*appropriate since the basic change in macroeconomics 4 decades ago is associated with Chicago (that 3 decades ago, with Minneapolis/Minnesota).

  3. Barry says

    Boy, Lucas doesn’t look so hot, now? I imagine that if things had held off a few more years, he might have gotten that Nobel Prize.

    BTW: “Taking U.S. performance over the past 50 years as a benchmark, the potential for welfare gains from better long-run, supply-side policies exceeds by far the potential from further improvements in short-run demand management.”

    US performance since the Reagan era is worse than before, in the New Deal Era. Lucas just can’t tell the truth to save his soul, can he?

    • Johann Koehler says

      Dan,

      It is not weird to quote Lucas with no commentary. No weirder than any of the other Quotes of the Day on this blog, which similarly appear with no commentary. Those posts are intended as spaces for our people in our comment threads to reflect on what the quotes mean, either to themselves or to anything else they feel.

      The notion that depression-prevention has been “solved” is an astonishing claim, and one worth reflecting on on a day as cataclysmic for many as the fall of Lehman.

      And as for your snide remark about this blog as a whole, well, I’m sorry you think so.

      • Dan says

        I apologize for the remark.

        As to depressions being solved, I guess I am not clear on why you find that an astonishing claim. Lucas, Bernanke, Friedman, and most macroeconomists see the Great Depression as a result of central bank errors with respect to contractions of the money supply. The paper I link to above uses that analysis to understand how Central Bank action prevented another ‘Great Depression’. Personally I have a difficult time seeing how the collapse of Lehman was anywhere near “cataclysmic” as what happened in ’29 and the ’30s. It certainly could have been, but CB policy stepped up and avoided many of the policy mistakes of the GD.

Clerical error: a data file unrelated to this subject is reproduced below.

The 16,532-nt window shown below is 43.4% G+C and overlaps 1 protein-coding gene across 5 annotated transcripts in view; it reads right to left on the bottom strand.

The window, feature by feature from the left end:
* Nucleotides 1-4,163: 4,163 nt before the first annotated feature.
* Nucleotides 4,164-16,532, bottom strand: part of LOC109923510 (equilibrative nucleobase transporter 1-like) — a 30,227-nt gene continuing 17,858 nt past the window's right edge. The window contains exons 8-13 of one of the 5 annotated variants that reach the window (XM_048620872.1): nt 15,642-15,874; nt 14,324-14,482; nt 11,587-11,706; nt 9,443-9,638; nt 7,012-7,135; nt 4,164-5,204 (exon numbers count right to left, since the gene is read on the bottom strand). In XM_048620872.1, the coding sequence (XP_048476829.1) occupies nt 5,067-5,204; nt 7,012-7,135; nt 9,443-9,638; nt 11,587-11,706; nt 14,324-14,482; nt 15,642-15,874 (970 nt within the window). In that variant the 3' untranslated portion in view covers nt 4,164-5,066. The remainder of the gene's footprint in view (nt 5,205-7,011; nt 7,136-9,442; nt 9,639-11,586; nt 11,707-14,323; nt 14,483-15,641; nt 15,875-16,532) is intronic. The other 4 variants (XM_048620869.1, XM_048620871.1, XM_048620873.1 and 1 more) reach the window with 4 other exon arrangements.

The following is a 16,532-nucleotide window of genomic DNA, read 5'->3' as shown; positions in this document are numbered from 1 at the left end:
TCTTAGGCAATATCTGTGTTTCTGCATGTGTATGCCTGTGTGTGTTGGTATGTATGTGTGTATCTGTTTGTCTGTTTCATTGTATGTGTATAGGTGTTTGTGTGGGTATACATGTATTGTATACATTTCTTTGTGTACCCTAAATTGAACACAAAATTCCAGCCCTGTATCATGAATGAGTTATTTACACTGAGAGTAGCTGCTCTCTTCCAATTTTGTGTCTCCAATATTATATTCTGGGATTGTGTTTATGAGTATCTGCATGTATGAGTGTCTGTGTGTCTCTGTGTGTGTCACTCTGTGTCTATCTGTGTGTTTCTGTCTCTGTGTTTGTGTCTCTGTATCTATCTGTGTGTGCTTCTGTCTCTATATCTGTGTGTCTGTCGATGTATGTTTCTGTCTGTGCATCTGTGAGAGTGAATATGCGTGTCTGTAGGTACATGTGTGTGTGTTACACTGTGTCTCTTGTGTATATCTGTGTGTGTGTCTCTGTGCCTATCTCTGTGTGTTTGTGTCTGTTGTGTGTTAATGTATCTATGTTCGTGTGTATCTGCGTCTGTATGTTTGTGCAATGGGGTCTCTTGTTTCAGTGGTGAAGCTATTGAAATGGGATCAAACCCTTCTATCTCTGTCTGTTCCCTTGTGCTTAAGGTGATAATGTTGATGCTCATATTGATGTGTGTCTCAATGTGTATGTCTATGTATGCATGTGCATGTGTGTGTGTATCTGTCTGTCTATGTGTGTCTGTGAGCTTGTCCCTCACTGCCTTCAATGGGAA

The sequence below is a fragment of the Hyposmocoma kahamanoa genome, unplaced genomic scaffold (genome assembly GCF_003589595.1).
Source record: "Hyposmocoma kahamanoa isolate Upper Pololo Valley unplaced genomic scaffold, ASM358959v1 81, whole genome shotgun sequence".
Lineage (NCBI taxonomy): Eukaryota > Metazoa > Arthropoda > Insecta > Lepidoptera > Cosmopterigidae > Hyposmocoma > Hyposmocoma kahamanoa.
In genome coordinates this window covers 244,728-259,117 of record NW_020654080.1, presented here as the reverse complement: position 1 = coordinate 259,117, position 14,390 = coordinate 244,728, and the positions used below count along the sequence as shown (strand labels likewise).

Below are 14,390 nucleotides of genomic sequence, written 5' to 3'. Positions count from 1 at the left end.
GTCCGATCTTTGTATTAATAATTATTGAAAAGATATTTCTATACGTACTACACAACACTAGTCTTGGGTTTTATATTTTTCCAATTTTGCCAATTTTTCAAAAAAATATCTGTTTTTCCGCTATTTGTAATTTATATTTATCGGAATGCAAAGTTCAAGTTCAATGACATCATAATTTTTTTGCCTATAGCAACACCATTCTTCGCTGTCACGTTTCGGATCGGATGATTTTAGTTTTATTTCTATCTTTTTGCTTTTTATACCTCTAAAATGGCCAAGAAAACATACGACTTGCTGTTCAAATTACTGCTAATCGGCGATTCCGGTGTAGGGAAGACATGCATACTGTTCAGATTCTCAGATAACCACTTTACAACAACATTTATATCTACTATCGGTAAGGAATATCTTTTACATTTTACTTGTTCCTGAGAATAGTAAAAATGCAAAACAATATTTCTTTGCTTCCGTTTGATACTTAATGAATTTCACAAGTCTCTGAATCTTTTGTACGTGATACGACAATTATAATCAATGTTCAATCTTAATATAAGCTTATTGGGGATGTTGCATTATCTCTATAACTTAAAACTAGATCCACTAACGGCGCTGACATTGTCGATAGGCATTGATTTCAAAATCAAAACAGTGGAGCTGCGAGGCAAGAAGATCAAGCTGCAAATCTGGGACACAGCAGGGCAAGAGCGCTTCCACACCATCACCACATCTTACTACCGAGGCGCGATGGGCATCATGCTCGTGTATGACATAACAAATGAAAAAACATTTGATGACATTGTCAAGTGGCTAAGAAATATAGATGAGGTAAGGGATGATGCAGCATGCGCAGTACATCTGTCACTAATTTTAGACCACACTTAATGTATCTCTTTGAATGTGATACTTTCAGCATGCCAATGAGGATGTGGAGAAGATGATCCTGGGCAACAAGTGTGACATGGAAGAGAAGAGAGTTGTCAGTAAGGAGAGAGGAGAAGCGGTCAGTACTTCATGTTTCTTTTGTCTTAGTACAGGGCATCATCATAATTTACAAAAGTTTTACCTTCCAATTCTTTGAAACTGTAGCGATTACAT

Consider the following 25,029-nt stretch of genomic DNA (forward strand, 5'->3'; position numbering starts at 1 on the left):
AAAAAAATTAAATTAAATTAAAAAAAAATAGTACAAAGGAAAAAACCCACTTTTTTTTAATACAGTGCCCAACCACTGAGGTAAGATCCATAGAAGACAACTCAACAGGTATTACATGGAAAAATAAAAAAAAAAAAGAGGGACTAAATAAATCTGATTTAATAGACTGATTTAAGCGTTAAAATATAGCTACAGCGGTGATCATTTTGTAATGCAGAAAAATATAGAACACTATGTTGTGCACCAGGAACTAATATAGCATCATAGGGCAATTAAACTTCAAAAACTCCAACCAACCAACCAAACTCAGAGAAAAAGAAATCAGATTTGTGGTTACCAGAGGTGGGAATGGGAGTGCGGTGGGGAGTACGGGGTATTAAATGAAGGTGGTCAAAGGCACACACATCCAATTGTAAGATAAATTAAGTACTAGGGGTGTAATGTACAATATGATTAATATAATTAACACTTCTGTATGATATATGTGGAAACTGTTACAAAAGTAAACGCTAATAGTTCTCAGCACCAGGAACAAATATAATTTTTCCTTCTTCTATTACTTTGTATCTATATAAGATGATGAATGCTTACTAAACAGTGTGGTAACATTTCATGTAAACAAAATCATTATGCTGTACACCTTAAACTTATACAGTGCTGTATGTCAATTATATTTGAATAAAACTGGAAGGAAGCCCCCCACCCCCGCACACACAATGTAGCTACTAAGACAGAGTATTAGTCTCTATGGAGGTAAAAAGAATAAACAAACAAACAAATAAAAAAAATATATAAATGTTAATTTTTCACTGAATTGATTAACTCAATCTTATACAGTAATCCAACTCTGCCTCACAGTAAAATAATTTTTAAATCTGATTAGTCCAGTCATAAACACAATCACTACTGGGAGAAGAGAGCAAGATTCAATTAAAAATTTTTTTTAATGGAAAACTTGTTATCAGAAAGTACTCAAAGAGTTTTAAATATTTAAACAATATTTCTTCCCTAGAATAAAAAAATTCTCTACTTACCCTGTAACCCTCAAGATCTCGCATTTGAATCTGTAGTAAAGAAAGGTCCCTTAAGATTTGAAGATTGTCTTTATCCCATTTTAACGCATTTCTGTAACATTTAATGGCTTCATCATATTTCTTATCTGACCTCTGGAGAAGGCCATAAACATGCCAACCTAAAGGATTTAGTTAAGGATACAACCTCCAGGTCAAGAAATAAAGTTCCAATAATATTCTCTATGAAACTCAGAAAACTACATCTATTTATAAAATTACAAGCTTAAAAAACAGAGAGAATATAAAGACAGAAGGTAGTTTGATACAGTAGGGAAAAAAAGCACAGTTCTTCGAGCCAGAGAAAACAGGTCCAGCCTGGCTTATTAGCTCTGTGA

One would hope that economic policy improves overtime, otherwise I would not think the discipline would have much to offer.

        • Johann Koehler says

          We agree on more than I thought; many thanks for your clarification.

          You evidently think the distinction between “recession” and “depression” is not only one of degree, but of kind. The assertion that macroeconomics has learned how to forestall depressions, while not limiting the possibility of recessions, is (perhaps) true under this assessment. Time will tell.

          But I use the words “astonishing” and “cataclysmic” only to mean that for many people, the recession precipitated by the fall of Lehman was truly devastating, and the distinction between “recession” and “depression” is academic and trivial: it was experienced by a lot of people as a depression. In light of that, Lucas’ speech seems deeply unsatisfying.

          That’s my read. But I’m very grateful for the paper you sent. For what it’s worth, you’ve modified my thinking on the matter.